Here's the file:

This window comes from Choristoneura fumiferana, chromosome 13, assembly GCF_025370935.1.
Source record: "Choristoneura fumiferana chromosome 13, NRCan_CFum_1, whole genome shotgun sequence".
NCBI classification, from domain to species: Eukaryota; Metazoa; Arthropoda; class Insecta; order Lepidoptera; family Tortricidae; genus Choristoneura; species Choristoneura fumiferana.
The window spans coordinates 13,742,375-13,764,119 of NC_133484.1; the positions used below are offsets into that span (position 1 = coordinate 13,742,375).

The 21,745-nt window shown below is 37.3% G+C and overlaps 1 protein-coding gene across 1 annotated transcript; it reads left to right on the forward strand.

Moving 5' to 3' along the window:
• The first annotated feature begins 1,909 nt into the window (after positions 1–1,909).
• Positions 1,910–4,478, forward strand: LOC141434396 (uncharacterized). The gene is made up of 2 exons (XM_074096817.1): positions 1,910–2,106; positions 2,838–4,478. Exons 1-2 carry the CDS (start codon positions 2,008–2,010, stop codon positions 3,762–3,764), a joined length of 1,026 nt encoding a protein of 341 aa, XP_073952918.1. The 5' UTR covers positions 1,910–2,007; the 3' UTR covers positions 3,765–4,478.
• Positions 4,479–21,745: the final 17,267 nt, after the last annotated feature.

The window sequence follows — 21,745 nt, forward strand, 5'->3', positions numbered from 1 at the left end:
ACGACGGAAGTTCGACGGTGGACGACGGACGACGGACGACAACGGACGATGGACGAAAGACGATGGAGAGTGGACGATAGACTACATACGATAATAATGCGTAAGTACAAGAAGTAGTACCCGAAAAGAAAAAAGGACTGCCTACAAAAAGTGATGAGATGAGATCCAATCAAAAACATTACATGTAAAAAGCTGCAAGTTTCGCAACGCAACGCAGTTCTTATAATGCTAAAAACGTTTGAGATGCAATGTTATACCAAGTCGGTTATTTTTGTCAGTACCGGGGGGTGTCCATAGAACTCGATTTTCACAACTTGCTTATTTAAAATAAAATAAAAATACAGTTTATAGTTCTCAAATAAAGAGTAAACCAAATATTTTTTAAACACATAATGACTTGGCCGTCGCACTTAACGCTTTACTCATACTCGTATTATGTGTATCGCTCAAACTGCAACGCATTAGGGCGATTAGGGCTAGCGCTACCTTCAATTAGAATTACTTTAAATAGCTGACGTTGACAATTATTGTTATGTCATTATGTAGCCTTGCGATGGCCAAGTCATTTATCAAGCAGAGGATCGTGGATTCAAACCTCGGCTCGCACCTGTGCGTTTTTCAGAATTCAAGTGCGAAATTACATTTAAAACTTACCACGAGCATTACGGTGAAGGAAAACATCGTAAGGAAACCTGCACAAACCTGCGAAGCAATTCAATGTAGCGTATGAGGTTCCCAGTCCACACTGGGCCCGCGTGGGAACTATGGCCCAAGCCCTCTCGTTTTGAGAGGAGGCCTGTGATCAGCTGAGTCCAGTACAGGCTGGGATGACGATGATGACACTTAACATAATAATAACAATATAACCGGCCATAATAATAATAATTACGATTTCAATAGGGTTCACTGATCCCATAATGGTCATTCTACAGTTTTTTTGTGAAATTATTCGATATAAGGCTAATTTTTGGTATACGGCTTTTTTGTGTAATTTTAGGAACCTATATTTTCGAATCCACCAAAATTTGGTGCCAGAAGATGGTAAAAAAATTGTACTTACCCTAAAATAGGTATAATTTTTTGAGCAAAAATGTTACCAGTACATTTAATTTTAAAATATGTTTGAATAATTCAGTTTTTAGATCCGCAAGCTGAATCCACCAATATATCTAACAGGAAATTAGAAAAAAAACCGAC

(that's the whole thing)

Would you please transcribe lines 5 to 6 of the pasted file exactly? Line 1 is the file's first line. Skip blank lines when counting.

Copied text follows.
The 21,745-nt window shown below is 37.3% G+C and overlaps 1 protein-coding gene across 1 annotated transcript; it reads left to right on the forward strand.

Moving 5' to 3' along the window: